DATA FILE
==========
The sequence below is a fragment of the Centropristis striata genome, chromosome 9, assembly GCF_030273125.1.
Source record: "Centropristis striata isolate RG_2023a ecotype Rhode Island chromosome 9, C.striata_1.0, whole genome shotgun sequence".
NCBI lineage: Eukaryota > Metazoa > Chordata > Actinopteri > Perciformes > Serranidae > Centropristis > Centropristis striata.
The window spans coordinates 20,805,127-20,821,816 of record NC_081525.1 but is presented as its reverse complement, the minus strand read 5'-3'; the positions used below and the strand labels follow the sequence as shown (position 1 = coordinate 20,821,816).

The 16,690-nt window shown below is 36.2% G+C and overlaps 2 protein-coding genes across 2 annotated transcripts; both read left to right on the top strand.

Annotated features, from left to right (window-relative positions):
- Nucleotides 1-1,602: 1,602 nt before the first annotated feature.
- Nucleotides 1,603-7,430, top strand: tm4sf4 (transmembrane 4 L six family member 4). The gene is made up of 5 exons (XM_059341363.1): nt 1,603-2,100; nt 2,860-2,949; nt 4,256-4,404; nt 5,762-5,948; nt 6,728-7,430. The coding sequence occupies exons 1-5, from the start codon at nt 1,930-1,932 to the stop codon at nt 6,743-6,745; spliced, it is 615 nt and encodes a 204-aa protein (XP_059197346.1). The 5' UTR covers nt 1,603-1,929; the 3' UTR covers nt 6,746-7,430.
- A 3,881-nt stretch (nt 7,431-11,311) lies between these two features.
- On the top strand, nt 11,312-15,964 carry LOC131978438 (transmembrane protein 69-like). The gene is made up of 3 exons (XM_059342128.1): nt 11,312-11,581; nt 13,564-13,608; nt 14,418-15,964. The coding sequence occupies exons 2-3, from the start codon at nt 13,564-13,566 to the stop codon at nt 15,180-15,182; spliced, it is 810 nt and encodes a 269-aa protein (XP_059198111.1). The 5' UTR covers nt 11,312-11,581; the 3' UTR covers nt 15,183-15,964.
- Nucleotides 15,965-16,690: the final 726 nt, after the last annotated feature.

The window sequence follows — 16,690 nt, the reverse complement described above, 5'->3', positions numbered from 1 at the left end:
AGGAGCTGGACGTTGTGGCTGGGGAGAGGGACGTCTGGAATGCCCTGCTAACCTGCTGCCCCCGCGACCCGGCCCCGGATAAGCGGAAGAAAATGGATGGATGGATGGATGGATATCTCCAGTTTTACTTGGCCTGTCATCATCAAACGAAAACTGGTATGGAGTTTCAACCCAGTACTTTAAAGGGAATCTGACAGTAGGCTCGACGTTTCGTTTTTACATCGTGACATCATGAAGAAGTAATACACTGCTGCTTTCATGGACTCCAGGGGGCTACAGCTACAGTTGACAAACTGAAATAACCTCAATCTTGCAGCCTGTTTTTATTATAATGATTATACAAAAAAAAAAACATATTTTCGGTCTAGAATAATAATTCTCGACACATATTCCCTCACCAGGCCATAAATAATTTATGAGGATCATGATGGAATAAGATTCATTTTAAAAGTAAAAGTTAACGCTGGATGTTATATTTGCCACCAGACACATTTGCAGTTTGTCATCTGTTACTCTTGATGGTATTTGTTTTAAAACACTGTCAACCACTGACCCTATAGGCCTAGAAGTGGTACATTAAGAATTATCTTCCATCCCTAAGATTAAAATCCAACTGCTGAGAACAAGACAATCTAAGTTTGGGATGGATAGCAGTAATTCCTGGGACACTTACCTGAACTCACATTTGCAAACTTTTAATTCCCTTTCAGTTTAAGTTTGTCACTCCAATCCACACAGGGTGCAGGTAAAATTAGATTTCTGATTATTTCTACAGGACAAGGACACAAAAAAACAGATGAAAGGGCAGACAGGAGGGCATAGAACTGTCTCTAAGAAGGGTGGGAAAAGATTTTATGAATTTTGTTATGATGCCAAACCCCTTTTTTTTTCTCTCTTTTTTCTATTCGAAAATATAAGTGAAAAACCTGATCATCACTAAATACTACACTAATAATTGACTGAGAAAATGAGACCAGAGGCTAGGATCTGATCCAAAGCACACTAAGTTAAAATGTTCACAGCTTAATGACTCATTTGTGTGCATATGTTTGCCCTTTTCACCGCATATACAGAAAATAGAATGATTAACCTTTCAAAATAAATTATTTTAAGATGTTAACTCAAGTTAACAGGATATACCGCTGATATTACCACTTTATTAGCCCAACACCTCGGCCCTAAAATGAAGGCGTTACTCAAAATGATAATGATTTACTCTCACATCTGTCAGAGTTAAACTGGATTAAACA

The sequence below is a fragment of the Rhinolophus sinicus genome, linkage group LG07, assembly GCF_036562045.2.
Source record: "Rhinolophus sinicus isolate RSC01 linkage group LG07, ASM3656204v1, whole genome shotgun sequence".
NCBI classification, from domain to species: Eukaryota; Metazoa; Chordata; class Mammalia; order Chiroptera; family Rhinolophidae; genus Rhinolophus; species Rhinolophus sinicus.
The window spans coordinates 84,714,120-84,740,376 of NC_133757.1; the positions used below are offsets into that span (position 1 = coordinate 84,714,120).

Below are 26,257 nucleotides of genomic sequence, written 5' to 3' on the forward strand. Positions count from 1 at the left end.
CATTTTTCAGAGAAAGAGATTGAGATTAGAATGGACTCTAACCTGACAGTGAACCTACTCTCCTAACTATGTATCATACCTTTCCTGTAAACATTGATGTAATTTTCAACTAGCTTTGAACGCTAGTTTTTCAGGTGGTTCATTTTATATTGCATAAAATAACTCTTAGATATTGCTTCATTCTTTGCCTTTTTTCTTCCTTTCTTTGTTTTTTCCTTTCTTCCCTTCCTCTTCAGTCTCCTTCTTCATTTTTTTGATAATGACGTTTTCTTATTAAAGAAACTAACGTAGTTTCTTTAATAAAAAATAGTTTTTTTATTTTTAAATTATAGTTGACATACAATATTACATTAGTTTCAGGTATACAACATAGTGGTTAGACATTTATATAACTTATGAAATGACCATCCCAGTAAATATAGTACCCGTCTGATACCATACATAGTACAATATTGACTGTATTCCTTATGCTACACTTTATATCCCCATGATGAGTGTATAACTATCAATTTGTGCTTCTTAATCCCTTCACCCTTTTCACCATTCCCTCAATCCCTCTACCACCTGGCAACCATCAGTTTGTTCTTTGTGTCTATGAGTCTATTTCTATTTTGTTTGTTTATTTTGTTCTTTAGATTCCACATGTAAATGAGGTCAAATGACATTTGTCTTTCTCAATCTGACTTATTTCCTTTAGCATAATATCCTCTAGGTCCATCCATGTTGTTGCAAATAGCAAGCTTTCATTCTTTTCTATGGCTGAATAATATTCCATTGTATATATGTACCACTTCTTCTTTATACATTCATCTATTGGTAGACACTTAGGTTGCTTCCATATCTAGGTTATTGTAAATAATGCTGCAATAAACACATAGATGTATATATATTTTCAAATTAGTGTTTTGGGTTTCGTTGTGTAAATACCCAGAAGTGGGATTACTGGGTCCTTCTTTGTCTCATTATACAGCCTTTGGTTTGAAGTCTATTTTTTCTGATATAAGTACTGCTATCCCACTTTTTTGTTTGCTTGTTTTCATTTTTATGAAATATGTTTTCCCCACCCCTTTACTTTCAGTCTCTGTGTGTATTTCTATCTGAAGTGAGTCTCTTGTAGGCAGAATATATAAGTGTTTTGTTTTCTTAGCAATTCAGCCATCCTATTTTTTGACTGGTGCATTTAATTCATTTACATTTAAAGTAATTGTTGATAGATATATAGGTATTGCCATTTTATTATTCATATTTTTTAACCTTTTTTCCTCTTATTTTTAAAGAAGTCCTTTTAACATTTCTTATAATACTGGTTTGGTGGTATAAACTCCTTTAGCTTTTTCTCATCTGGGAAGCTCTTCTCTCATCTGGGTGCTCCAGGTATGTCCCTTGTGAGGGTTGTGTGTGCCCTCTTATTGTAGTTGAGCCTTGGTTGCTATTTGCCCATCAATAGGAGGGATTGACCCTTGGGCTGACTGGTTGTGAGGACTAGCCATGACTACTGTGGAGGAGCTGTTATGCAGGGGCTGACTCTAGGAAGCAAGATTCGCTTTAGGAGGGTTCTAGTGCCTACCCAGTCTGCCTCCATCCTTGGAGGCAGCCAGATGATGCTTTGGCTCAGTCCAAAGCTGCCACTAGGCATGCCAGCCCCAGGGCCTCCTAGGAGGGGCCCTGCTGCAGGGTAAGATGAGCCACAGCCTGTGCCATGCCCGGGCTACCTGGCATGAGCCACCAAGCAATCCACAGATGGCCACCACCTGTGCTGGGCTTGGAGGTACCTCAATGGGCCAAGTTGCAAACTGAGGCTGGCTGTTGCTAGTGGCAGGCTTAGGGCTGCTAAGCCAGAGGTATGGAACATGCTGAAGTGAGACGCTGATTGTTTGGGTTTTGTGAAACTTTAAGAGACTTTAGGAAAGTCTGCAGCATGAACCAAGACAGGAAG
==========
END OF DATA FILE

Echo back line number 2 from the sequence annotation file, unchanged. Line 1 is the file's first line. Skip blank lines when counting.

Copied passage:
Source record: "Centropristis striata isolate RG_2023a ecotype Rhode Island chromosome 9, C.striata_1.0, whole genome shotgun sequence".